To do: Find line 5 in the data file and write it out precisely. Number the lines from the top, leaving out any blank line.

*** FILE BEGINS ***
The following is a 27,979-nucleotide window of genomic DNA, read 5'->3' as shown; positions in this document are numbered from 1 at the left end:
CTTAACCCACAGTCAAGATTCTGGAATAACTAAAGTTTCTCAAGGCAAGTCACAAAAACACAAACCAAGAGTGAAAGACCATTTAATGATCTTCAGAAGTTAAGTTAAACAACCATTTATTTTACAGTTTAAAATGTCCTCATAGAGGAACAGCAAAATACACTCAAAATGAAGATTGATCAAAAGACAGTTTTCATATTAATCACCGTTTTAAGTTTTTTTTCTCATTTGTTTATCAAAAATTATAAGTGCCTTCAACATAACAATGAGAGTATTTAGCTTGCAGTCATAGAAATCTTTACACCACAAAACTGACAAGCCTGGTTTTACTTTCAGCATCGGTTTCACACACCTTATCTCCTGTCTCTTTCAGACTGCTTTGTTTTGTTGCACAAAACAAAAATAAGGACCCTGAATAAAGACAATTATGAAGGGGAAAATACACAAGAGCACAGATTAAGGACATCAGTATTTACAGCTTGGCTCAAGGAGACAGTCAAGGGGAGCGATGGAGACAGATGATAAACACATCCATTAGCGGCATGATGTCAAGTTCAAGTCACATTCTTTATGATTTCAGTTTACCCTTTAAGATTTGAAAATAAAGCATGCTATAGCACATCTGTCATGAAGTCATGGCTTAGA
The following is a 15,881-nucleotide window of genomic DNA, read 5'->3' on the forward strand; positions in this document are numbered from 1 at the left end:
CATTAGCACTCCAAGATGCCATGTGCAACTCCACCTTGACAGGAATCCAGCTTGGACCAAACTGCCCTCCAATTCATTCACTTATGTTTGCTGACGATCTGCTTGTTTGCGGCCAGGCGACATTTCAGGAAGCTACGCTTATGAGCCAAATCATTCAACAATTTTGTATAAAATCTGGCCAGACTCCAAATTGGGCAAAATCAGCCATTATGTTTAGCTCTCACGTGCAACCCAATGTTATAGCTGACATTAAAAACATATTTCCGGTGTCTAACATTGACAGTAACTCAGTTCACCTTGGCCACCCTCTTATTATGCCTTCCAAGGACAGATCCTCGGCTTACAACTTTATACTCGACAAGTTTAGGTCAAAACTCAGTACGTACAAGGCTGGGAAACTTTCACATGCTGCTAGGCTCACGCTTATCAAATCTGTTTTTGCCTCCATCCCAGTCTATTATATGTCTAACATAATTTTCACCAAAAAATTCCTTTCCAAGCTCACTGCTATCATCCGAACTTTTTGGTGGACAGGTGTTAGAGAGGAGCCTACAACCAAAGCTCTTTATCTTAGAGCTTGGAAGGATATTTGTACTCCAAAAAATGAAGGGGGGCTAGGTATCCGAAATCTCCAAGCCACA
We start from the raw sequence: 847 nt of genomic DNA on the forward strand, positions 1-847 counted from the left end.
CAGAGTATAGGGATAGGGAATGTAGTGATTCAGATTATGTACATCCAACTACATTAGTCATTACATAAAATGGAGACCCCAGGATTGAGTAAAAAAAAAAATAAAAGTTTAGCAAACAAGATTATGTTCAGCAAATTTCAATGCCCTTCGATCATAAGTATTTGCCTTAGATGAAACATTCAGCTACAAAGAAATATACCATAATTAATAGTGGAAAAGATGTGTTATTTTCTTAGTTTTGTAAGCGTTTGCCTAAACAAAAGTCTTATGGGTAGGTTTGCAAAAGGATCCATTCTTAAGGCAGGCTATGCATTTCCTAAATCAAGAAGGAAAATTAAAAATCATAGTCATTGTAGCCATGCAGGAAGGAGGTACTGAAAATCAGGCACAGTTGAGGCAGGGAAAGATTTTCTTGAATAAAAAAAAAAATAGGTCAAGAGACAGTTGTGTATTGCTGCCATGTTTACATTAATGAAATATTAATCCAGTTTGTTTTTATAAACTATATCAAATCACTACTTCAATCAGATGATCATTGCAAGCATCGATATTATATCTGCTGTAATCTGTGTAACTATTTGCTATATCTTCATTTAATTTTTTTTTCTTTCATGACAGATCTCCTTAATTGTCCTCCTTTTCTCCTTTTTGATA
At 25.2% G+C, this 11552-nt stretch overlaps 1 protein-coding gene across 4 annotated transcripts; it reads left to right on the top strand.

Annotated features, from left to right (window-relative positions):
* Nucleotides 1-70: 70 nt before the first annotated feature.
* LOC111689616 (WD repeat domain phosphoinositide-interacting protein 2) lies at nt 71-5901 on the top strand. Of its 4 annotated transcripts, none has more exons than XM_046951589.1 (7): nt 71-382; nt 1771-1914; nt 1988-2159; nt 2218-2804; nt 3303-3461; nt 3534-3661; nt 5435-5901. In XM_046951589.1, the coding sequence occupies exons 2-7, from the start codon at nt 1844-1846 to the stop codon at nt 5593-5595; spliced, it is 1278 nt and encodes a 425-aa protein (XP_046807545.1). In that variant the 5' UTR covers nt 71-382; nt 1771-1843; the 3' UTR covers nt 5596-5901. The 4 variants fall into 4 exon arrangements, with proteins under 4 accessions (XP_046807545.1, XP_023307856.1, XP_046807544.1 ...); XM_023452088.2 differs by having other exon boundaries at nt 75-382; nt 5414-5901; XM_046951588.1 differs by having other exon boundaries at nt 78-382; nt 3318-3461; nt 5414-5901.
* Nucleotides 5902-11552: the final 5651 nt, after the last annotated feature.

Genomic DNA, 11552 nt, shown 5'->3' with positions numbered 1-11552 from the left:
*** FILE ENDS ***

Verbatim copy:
We start from the raw sequence: 847 nt of genomic DNA on the forward strand, positions 1-847 counted from the left end.